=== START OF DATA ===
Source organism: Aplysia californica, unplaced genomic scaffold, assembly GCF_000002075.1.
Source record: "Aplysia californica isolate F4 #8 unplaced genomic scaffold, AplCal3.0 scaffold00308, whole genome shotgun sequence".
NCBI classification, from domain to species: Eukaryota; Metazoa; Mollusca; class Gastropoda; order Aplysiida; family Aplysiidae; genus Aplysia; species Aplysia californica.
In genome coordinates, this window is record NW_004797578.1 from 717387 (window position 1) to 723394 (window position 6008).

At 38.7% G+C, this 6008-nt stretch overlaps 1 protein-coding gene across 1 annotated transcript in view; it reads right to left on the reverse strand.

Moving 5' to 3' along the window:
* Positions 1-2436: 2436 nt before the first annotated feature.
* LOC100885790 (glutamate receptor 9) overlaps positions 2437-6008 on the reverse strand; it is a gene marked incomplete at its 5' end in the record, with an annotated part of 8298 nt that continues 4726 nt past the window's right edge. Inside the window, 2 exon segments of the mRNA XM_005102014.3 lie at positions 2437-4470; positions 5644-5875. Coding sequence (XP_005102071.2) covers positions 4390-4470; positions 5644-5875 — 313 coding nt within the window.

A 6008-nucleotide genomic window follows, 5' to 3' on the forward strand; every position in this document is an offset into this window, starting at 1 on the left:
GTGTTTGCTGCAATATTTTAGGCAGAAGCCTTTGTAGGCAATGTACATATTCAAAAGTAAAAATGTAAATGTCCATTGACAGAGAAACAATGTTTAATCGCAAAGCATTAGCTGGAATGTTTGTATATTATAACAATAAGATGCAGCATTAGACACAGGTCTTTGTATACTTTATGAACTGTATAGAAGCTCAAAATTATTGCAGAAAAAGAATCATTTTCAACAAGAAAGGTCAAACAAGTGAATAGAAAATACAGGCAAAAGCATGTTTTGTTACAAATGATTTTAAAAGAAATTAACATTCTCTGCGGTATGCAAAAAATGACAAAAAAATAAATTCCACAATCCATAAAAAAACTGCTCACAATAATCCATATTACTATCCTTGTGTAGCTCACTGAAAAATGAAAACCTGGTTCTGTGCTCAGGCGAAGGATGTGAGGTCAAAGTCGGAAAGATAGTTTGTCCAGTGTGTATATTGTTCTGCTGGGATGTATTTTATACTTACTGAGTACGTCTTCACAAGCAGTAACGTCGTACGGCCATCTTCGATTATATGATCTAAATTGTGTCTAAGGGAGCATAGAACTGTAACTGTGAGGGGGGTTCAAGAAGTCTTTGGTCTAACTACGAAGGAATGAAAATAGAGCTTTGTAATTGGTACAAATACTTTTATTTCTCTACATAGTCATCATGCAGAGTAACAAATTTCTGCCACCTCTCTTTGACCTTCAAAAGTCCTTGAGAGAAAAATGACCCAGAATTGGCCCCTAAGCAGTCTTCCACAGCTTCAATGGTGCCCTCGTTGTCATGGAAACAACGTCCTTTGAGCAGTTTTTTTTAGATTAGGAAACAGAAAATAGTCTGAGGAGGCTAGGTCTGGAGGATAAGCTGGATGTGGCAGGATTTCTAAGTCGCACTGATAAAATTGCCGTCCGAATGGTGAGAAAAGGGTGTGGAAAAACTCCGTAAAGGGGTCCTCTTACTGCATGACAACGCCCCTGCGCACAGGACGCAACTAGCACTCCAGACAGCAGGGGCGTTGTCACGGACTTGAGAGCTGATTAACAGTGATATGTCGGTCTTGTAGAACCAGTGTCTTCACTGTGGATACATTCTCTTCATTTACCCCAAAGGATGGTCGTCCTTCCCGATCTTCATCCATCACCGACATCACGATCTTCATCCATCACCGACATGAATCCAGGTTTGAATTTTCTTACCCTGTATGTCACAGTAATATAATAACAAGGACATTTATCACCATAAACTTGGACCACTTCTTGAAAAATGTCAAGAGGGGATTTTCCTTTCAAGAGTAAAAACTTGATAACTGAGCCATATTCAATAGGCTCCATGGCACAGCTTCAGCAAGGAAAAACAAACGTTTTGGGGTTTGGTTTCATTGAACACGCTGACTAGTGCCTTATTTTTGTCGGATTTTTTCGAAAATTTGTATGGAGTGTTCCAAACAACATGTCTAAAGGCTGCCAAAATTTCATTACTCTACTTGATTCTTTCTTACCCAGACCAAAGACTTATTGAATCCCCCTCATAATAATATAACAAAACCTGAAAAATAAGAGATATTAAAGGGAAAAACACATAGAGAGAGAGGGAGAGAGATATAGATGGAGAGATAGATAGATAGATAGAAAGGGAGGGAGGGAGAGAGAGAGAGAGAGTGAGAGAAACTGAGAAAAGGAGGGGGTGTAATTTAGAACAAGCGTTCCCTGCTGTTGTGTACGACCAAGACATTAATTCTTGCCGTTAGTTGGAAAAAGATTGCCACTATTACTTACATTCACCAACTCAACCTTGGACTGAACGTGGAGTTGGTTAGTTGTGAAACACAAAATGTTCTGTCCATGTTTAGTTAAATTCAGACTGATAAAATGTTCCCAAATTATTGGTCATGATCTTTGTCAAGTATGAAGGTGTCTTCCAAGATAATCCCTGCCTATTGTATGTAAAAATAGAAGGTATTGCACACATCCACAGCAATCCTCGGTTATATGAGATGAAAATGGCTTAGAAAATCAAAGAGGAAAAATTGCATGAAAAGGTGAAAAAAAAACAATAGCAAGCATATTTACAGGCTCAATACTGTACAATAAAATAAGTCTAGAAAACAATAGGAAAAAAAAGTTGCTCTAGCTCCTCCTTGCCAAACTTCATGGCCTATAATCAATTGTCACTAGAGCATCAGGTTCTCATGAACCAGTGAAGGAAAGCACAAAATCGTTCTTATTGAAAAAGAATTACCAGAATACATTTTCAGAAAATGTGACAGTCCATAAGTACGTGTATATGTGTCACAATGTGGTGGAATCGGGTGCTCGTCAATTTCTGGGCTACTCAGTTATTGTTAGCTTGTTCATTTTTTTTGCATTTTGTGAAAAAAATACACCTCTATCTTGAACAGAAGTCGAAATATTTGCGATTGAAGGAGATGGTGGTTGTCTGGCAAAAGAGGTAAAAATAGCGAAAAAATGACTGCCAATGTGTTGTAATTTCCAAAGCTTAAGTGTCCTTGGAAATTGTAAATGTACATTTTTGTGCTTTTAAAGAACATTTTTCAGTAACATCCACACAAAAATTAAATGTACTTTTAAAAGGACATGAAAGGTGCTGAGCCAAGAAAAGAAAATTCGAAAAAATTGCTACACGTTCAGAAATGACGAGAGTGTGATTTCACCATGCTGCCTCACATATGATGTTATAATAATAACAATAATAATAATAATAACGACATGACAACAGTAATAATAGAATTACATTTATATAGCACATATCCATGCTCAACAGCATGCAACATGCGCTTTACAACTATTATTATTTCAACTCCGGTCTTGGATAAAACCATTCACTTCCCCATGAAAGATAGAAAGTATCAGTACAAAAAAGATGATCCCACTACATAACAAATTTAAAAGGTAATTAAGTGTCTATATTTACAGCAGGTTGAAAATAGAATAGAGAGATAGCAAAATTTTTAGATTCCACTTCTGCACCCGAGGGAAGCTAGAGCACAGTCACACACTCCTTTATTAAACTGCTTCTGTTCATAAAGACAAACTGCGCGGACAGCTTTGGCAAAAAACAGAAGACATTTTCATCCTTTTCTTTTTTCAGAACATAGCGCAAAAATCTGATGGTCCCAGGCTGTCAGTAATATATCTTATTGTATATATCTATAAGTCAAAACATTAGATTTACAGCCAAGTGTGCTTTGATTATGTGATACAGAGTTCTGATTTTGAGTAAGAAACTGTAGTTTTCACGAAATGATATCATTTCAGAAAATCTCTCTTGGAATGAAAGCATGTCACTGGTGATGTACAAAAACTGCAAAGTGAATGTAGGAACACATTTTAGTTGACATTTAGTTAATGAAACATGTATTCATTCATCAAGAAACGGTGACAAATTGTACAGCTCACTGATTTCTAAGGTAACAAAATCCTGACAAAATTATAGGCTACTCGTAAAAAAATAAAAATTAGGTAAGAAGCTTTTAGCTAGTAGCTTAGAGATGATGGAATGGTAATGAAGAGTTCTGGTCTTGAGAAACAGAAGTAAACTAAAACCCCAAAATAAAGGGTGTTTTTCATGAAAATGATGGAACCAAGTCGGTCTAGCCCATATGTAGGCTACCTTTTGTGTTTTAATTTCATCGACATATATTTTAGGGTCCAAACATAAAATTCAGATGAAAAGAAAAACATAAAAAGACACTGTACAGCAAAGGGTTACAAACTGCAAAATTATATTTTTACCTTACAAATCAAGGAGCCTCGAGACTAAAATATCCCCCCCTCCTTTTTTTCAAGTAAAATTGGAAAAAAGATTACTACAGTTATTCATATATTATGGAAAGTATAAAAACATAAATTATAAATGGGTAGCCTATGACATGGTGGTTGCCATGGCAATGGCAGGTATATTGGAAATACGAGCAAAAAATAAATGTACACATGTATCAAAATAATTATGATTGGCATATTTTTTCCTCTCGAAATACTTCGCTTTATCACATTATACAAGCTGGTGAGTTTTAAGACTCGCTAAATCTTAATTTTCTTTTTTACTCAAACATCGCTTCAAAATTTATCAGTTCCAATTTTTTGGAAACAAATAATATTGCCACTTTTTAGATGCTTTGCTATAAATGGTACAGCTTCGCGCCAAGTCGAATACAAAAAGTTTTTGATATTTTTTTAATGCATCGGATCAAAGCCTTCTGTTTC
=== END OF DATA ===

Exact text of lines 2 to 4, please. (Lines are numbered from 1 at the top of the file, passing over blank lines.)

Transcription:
Source record: "Aplysia californica isolate F4 #8 unplaced genomic scaffold, AplCal3.0 scaffold00308, whole genome shotgun sequence".
NCBI classification, from domain to species: Eukaryota; Metazoa; Mollusca; class Gastropoda; order Aplysiida; family Aplysiidae; genus Aplysia; species Aplysia californica.
In genome coordinates, this window is record NW_004797578.1 from 717387 (window position 1) to 723394 (window position 6008).